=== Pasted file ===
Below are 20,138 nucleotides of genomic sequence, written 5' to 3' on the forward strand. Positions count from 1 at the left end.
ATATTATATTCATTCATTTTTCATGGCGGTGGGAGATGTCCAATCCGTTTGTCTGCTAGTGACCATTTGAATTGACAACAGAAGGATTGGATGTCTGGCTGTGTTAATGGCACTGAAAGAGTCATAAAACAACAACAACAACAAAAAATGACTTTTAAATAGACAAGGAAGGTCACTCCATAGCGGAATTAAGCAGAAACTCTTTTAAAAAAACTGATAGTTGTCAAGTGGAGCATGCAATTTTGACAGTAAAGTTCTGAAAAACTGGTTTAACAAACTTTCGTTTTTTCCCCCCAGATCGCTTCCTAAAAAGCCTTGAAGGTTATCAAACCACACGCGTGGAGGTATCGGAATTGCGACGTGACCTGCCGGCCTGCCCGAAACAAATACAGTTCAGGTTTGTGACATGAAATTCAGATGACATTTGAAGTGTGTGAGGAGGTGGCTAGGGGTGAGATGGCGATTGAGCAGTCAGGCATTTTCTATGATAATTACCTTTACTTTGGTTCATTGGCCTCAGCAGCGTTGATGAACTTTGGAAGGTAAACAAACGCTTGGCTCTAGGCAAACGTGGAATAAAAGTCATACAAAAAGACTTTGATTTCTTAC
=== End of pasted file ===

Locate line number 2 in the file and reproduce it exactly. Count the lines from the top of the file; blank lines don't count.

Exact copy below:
ATATTATATTCATTCATTTTTCATGGCGGTGGGAGATGTCCAATCCGTTTGTCTGCTAGTGACCATTTGAATTGACAACAGAAGGATTGGATGTCTGGCTGTGTTAATGGCACTGAAAGAGTCATAAAACAACAACAACAACAAAAAATGACTTTTAAATAGACAAGGAAGGTCACTCCATAGCGGAATTAAGCAGAAACTCTTTTAAAAAAACTGATAGTTGTCAAGTGGAGCATGCAATTTTGACAGTAAAGTTCTGAAAAACTGGTTTAACAAACTTTCGTTTTTTCCCCCCAGATCGCTTCCTAAAAAGCCTTGAAGGTTATCAAACCACACGCGTGGAGGTATCGGAATTGCGACGTGACCTGCCGGCCTGCCCGAAACAAATACAGTTCAGGTTTGTGACATGAAATTCAGATGACATTTGAAGTGTGTGAGGAGGTGGCTAGGGGTGAGATGGCGATTGAGCAGTCAGGCATTTTCTATGATAATTACCTTTACTTTGGTTCATTGGCCTCAGCAGCGTTGATGAACTTTGGAAGGTAAACAAACGCTTGGCTCTAGGCAAACGTGGAATAAAAGTCATACAAAAAGACTTTGATTTCTTAC